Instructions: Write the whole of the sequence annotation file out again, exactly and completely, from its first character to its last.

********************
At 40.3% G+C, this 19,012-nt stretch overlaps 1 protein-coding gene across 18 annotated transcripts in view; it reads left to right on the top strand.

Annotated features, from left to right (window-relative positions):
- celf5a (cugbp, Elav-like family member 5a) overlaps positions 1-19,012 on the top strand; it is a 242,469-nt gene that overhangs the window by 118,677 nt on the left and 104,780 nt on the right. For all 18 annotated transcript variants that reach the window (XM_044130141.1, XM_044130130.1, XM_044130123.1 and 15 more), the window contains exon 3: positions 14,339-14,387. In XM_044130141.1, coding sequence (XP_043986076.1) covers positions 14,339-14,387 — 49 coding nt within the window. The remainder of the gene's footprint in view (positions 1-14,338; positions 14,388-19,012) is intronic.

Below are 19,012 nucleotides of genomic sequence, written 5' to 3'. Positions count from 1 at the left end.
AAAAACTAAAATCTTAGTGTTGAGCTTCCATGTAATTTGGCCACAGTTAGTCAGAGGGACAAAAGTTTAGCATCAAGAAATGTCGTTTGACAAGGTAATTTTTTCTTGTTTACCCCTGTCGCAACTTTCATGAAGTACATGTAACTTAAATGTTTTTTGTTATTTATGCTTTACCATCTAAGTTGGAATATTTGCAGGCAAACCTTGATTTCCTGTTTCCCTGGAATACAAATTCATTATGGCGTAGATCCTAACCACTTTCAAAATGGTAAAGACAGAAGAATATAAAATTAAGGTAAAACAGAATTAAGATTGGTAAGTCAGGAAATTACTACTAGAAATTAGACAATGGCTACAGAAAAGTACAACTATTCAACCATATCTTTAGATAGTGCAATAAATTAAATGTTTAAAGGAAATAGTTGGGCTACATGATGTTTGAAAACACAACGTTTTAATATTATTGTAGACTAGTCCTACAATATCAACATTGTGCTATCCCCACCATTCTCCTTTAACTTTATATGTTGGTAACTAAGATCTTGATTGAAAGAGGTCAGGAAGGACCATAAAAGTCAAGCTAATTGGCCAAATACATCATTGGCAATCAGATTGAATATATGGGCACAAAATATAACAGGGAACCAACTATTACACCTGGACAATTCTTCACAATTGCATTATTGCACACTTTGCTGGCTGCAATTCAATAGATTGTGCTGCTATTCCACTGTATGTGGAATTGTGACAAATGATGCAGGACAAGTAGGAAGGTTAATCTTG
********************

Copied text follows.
At 40.3% G+C, this 19,012-nt stretch overlaps 1 protein-coding gene across 18 annotated transcripts in view; it reads left to right on the top strand.

Annotated features, from left to right (window-relative positions):
- celf5a (cugbp, Elav-like family member 5a) overlaps positions 1-19,012 on the top strand; it is a 242,469-nt gene that overhangs the window by 118,677 nt on the left and 104,780 nt on the right. For all 18 annotated transcript variants that reach the window (XM_044130141.1, XM_044130130.1, XM_044130123.1 and 15 more), the window contains exon 3: positions 14,339-14,387. In XM_044130141.1, coding sequence (XP_043986076.1) covers positions 14,339-14,387 — 49 coding nt within the window. The remainder of the gene's footprint in view (positions 1-14,338; positions 14,388-19,012) is intronic.

Below are 19,012 nucleotides of genomic sequence, written 5' to 3'. Positions count from 1 at the left end.
AAAAACTAAAATCTTAGTGTTGAGCTTCCATGTAATTTGGCCACAGTTAGTCAGAGGGACAAAAGTTTAGCATCAAGAAATGTCGTTTGACAAGGTAATTTTTTCTTGTTTACCCCTGTCGCAACTTTCATGAAGTACATGTAACTTAAATGTTTTTTGTTATTTATGCTTTACCATCTAAGTTGGAATATTTGCAGGCAAACCTTGATTTCCTGTTTCCCTGGAATACAAATTCATTATGGCGTAGATCCTAACCACTTTCAAAATGGTAAAGACAGAAGAATATAAAATTAAGGTAAAACAGAATTAAGATTGGTAAGTCAGGAAATTACTACTAGAAATTAGACAATGGCTACAGAAAAGTACAACTATTCAACCATATCTTTAGATAGTGCAATAAATTAAATGTTTAAAGGAAATAGTTGGGCTACATGATGTTTGAAAACACAACGTTTTAATATTATTGTAGACTAGTCCTACAATATCAACATTGTGCTATCCCCACCATTCTCCTTTAACTTTATATGTTGGTAACTAAGATCTTGATTGAAAGAGGTCAGGAAGGACCATAAAAGTCAAGCTAATTGGCCAAATACATCATTGGCAATCAGATTGAATATATGGGCACAAAATATAACAGGGAACCAACTATTACACCTGGACAATTCTTCACAATTGCATTATTGCACACTTTGCTGGCTGCAATTCAATAGATTGTGCTGCTATTCCACTGTATGTGGAATTGTGACAAATGATGCAGGACAAGTAGGAAGGTTAATCTTG